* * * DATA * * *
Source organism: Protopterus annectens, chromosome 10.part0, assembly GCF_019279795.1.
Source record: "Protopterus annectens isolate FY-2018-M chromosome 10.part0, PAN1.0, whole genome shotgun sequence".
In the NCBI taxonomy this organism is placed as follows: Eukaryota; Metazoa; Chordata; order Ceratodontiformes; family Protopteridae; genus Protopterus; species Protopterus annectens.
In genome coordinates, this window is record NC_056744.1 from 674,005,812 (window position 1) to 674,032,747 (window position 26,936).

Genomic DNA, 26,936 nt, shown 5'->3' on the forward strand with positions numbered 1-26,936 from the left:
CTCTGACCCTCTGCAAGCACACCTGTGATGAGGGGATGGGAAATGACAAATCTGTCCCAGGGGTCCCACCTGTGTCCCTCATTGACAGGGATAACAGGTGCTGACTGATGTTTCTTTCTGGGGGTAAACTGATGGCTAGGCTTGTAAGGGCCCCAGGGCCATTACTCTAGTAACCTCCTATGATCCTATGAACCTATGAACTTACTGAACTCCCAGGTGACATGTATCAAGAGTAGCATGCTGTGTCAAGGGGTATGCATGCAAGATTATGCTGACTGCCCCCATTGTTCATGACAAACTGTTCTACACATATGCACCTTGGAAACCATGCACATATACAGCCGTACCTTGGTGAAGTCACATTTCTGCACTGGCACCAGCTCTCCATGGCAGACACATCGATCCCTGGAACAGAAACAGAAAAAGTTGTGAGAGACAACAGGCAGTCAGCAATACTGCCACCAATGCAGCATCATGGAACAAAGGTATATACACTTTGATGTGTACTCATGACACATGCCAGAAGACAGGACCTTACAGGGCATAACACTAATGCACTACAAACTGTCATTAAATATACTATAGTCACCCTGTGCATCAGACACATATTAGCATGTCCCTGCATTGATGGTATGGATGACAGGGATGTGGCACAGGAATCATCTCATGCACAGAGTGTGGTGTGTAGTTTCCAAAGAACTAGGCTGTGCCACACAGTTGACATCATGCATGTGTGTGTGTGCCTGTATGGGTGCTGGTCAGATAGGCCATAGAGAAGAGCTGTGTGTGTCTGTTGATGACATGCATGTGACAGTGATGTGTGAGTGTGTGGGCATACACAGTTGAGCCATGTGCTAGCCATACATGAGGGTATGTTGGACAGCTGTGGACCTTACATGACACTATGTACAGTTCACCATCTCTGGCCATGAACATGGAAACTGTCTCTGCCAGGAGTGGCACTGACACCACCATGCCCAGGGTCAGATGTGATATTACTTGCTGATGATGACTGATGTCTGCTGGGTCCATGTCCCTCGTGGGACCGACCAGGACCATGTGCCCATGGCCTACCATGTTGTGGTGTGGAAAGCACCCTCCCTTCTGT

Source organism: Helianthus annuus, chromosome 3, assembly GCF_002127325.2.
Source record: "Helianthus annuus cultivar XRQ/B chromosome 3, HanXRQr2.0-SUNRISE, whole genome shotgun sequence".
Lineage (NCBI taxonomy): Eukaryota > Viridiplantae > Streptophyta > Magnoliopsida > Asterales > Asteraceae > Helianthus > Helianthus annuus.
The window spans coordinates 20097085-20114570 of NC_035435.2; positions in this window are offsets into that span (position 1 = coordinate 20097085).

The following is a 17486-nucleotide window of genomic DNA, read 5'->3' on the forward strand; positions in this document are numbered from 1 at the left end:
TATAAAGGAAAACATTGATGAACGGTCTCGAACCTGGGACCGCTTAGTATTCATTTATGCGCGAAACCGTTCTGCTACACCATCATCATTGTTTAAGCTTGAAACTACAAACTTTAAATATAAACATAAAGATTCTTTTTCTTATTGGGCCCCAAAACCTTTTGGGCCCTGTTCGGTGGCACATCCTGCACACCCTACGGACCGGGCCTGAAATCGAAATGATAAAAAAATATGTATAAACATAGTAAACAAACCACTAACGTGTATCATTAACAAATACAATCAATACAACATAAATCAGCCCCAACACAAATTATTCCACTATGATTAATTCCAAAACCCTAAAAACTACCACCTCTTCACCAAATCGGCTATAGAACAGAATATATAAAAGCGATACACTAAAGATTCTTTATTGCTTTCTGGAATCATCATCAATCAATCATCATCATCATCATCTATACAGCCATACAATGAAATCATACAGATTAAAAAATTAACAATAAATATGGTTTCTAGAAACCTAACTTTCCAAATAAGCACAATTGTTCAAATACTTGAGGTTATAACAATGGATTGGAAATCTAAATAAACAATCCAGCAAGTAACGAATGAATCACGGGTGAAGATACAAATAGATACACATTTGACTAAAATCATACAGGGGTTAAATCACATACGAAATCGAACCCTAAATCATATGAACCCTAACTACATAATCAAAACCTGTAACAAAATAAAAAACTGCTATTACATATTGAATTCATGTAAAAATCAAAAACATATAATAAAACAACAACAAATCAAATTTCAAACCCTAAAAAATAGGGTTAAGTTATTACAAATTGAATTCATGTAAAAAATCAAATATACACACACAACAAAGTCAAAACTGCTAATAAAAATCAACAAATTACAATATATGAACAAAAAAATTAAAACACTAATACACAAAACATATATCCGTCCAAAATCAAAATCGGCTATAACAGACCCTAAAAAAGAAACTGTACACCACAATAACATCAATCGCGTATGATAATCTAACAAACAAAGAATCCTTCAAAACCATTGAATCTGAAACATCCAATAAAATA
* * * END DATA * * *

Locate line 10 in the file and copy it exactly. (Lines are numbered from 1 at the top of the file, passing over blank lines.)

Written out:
The window spans coordinates 20097085-20114570 of NC_035435.2; positions in this window are offsets into that span (position 1 = coordinate 20097085).